Every website must have images. Images add depth, detail, colour, and meaning to an otherwise uniform website experience. Images highlight your point, draw the eye, funnel leads, and make the difference between one website page and another. When building a website with WordPress, the use of your images is especially important. WordPress makes it easy use images in appealing and customisable way. Your business can shape your brand based on the images you choose and how to use them.
Of course, mastering WordPress image optimisation isn't automatic. It takes time and practice. Fortunately for you, WordPress is also a well-understood platform with pros at-the-ready to help you build the best possible company website. When it comes to your images, there are already more than a few best practices that you can apply to quickly optimise your images.
WordPress Website Image Best Practices for SEO, Speed and Engagement
The Three Goals of Image Optimisation
- Fast, Attractive Page Loading
- SEO Potential
- Appearance and Unity
There are three things you're aiming for when optimising images for your WordPress website. The first is that your images load quickly, in an attractive way. Reduce page-load lag and reduce the amount of time it takes for the image to load on its own. You also want to ensure that as the image does load, it looks good. This is why many brands use the 'blurry' method, where an image is blurred while the details load, without that annoying 'jump' when an image suddenly inserts itself into a text block.
The next goal is SEO. By optimising the data connected to your images (metadata) you can then gain more clicks from search results. In fact, with the right image metadata, you could start winning leads from image-searchers, possibly a new demographic for your brand.
The third goal is aesthetics. Not only should your images load correctly and win you a few SEO clicks, it should also look good for your website visitors. make sure each image looks right, then use a few simple techniques to make all your images look visually unified.
Image Size vs File Size
- Image Size: height and width of the item in pixels
- File Size: number of bits necessary to store, access, or upload the image.
When we talk about the "size" of an image, there are two types of measurement that could be meant. The Image Size designates how visually large the image is, usually measured in pixels. The File Size, however, marks how much space it takes to store or move the image. A simple vector image can, for example, be very large in pixel-count but very lightweight as a file. In the reverse, a high-definition image can be a large file, even if the number of pixels is small.
JPG vs PNG vs SVG
Speaking of file size, let's talk file types. There are three types of image files that you should use with a WordPress website.
The first is JPG. This is a "lossy", "raster" image type. That makes JPGs (aka: jpegs) very lightweight when it comes to file size, but also tends toward quality loss. "Lossy" means that when you compress a JPG file, it loses some detail of the images. "Raster" means that the image is made of one layer of coloured pixels. JPGs blur when scaled up and lose detail when scaled down.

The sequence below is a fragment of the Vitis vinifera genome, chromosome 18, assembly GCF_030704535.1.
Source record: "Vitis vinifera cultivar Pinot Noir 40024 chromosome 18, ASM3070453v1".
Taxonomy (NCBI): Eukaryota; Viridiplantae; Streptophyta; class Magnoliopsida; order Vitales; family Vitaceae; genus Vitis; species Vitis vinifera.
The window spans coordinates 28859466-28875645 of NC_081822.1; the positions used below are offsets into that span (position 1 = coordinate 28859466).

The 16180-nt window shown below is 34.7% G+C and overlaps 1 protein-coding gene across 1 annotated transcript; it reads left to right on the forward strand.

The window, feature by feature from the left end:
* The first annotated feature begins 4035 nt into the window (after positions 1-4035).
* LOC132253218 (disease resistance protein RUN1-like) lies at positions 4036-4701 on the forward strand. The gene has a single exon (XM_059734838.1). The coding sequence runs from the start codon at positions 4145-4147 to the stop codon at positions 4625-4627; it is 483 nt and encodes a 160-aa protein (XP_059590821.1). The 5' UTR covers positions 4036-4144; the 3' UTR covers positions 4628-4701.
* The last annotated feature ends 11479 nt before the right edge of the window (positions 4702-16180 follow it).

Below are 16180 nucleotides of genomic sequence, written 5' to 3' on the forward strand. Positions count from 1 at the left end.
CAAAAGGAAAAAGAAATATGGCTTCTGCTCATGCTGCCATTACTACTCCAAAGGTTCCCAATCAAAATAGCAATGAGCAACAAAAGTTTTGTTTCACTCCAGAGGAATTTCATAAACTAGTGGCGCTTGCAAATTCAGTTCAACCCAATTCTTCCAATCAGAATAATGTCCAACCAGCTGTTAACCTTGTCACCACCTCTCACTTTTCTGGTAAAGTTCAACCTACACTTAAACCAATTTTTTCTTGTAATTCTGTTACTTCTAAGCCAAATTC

PNGs are also "raster" images, but they are larger, more detailed, and much cleaner. PNGs are not "lossy", meaning they do not lose data when compressed and maintain better quality when expanded. As a result, PNGs are much larger files than JPGs, no matter what the pixel count may be. PNGs are higher quality and scale better, but are heavier on your website and user browsers. PNGs also support transparency where JPGs do not.
Then there are SVGs. This new type of image file uses vectors, not raster, to determine the image appearance. This means that the SVG places pixel-colours based on a mathematical designation of coordinates. The best way to understand SVGs is with scale. Take an image of a black diagonal line. Zoom In close on a raster image and you'll see a saw-tooth of pixels forming the line. Zoom in on the SVG and your computer will calculate that line again, at the current zoom. for every pixel on your screen. No pixelisation, and very small, easy-to-save files.
SVGs are great for digital images of layer coloured pixels. However, SVGs cannot handle photographs and highly detailed or subtle images that can't be created with the vector coordinate system.
Resizing and Compressing Your Images
When preparing your images for WordPress, remember that you don't have to use the files as you originally found them. First, you can alter your image file types between one another, especially if you plan to scale. A large (pixels) JPG, for example, could be saved as a PNG before scaling down, so that your image remains flexible on all screen sizes.
You can make your base image-the one in your database- larger or smaller than the original. You can also compress, making the files smaller using specific methods for reducing size without losing image quality.
Don't Be Afraid to Crop